The Browns were a bit shocked by the release of Paul Kruger, but understand too that the NFL is a business

The Browns were shocked by the release of veteran LB Paul Kruger, but were understanding too that the NFL is a bottom-line business.

BEREA, Ohio— Though he’s seen this before, Joe Haden was still left scratching his head. 

Following the release of veteran LB Paul Kruger by the Browns, the cornerback was left a bit baffled.

"It was a shock,” Haden said. “There's one or two every year that you kind of scratch your head on. It's a dude that you thought was going to be part of the change.”

Haden might’ve been miffed by Cleveland’s call in cutting Kruger, but he understands it as well. He’s been around long enough to have experienced cuts such as this one. 

“It never surprises you,” Haden said. “It's a business, it's a tough business.”

With Kruger gone, not only does Haden lose one of his best friends on the team, but he loses a fellow veteran on the defensive side of the football.

Now, Cleveland is left with just one outside linebacker with any NFL sacks: Nate Orchard, who amassed three in his rookie season. 

Orchard was as upset as anyone that Kruger was released, but he too understands that it’s time for him to step up to the potential the Browns saw when drafting him in the second round a season ago.

“To see him depart, it sucks,” Orchard said. “At the end of the day that's out of my control trying to understand what they're doing upstairs. All I can do is control what I can control on the field, off the field and put forth my best effort in all that I do.” 

Following the loss of Kruger, it appears as if Orchard will become the top outside linebacker in Cleveland’s young crop, but joining him will be a pair of rookies.

Second-round pick Emmanuel Ogbah and fourth-round pick Joe Schobert have each bounced around during their first training camp, but both are seemingly set to become outside linebackers on a more permanent basis.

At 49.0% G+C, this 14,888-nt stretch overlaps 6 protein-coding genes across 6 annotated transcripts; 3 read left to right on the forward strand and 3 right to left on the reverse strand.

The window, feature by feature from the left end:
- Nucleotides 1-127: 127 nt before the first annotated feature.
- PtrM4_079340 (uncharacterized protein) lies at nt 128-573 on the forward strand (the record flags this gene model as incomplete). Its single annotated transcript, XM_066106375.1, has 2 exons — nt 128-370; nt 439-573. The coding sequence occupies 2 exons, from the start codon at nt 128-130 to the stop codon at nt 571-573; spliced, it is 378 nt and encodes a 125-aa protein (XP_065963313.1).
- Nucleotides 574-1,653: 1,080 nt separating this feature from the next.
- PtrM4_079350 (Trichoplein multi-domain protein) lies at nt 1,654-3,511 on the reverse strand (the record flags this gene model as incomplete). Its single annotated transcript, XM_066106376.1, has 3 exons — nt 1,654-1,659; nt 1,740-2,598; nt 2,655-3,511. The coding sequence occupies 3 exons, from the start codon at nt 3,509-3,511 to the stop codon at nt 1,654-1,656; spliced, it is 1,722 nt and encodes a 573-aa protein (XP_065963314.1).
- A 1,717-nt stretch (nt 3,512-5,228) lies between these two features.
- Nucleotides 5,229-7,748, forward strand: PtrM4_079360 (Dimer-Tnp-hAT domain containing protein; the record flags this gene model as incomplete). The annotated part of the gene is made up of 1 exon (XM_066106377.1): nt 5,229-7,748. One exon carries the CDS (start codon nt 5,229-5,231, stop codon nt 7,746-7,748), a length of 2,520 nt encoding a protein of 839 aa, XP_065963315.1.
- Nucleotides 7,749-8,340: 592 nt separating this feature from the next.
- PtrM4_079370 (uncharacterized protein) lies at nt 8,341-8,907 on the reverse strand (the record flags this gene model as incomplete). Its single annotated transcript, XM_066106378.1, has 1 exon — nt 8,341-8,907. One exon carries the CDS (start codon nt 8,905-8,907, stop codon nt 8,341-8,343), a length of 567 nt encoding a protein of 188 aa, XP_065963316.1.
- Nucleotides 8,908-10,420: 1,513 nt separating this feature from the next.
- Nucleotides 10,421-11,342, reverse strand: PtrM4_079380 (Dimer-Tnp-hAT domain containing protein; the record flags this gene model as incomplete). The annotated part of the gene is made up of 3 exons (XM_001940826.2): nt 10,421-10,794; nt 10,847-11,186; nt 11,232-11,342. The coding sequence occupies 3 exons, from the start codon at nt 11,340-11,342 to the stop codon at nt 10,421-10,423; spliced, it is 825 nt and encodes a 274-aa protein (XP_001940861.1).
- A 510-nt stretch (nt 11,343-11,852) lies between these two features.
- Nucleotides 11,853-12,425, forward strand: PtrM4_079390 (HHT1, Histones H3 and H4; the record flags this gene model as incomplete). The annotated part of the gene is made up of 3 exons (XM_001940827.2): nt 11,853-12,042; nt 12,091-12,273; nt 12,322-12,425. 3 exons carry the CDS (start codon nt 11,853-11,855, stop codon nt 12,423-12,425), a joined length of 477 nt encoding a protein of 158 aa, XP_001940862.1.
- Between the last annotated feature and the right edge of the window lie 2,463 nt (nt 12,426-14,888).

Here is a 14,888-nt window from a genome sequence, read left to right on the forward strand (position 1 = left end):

Although he seems to have found a home, Ogbah, who was playing defensive end for most of the preseason, believes that he can do whatever is asked of him in his first NFL season.

“I think I’ll play at the right side, but I’m not sure. It’s whatever they want me to do,” Ogbah said. “I was actually still studying the plays, so it won’t be that hard of a transition to go back to outside linebacker.”

Though the inexperienced players think they can provide the spark necessary to get the defense trending in the right direction, there’s a general thought that the youth movement signals an end to a competitive 2016 season for the Browns. 

If that is the league-wide thought, it certainly hasn’t permeated into the psyche of the team in Cleveland. 

“The only thing we’re worried about his winning here and whatever they moves they make is about us winning,” Haden said. “With coach Hue’s leadership and everything that he’s talking about, we lost a really good player in Paul, he’s been very productive in the league, but like I said coach told, it’s all about winning, it’s all about next man up and you’ve got to be able to make plays, so the young guys gotta step up and it’s just showing that no matter who you are, it’s about winning, it’s about making plays. It’s about results.”

For Haden, the move was more of a reality check than a team-wide white flag.

It wasn't a signal, but a reminder that the NFL can often stand for “Not For Long.”

“It just shows guys you gotta be making plays,” Haden said. “It’s a what-have-you-done-for-me-lately business and if you're not making plays anybody can go."

For all of your Browns news and updates from Berea, follow Hayden Grove on Twitter: @H_Grove


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